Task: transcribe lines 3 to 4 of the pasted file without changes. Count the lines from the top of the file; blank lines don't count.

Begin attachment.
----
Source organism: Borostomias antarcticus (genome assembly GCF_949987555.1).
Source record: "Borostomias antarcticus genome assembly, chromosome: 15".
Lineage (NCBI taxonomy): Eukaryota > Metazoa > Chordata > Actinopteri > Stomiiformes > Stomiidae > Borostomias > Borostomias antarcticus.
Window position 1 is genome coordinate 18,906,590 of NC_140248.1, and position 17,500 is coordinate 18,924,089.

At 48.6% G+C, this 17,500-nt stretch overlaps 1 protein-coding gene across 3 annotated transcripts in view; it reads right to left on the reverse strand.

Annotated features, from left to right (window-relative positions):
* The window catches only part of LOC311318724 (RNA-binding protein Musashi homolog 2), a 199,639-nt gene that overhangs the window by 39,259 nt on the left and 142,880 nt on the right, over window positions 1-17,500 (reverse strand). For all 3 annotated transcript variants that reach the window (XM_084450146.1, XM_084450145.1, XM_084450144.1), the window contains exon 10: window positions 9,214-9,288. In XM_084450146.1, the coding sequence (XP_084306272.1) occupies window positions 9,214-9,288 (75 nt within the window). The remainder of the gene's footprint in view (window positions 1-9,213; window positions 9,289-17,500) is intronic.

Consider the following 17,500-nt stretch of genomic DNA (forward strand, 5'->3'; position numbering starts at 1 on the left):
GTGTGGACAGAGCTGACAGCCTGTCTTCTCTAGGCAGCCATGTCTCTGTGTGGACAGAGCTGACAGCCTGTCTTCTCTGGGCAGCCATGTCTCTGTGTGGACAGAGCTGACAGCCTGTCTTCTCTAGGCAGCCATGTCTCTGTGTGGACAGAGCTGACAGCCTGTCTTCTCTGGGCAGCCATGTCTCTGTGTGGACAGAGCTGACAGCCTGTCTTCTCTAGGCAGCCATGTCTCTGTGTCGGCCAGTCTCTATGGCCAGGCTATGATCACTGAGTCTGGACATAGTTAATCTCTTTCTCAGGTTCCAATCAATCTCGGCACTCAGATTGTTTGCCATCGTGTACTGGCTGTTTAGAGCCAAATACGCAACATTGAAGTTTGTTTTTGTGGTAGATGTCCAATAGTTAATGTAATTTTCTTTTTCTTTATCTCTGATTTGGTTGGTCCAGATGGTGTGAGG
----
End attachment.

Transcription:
Lineage (NCBI taxonomy): Eukaryota > Metazoa > Chordata > Actinopteri > Stomiiformes > Stomiidae > Borostomias > Borostomias antarcticus.
Window position 1 is genome coordinate 18,906,590 of NC_140248.1, and position 17,500 is coordinate 18,924,089.